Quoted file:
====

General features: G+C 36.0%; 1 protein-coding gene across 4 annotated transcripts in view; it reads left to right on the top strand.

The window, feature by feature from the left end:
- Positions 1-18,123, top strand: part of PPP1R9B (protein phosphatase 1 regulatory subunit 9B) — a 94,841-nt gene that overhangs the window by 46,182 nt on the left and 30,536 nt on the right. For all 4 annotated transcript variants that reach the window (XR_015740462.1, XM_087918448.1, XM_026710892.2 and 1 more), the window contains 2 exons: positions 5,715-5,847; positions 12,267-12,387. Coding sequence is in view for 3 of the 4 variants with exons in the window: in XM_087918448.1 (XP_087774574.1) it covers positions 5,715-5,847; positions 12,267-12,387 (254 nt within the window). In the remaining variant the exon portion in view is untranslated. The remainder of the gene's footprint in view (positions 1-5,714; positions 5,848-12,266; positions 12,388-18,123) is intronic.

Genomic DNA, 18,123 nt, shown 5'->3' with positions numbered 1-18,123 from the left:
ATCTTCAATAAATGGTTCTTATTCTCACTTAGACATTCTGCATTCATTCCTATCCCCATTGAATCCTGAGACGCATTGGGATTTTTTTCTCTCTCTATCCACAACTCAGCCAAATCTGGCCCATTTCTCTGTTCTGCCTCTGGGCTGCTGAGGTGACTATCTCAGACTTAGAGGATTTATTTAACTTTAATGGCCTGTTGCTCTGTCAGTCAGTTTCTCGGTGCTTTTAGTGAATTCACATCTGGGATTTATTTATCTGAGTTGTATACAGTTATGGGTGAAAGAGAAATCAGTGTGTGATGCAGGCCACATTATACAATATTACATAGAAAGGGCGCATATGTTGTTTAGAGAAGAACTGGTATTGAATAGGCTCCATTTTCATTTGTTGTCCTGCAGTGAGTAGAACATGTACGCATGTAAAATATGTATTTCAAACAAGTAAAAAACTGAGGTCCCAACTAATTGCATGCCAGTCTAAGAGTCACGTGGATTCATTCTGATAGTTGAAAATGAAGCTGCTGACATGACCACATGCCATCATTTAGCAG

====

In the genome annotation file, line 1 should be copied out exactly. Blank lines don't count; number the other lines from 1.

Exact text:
General features: G+C 36.0%; 1 protein-coding gene across 4 annotated transcripts in view; it reads left to right on the top strand.